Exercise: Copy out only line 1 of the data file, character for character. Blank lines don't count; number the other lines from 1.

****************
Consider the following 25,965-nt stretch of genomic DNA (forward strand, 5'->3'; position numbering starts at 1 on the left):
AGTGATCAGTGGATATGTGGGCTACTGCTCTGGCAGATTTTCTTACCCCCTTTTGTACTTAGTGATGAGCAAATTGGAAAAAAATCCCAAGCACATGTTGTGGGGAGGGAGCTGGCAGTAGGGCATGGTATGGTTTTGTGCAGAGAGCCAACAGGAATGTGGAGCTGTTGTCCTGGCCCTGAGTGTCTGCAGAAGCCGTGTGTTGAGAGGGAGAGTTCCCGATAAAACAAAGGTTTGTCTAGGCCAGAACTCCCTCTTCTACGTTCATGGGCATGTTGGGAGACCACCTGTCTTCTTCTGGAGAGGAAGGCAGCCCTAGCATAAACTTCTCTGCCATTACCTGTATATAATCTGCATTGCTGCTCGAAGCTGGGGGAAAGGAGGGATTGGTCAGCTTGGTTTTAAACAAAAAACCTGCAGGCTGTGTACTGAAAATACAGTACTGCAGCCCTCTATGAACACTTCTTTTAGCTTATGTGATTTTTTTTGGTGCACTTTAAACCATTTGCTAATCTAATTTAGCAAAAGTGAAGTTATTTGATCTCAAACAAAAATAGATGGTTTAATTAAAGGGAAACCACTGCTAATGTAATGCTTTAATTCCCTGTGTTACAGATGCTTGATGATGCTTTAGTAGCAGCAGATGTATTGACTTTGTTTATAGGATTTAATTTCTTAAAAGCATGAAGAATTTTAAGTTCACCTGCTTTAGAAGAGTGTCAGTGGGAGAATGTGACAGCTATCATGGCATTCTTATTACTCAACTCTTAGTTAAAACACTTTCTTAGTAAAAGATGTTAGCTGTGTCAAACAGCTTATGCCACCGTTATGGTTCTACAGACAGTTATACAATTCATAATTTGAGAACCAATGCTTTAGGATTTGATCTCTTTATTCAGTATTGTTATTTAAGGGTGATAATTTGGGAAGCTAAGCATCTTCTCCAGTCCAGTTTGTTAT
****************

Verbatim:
Consider the following 25,965-nt stretch of genomic DNA (forward strand, 5'->3'; position numbering starts at 1 on the left):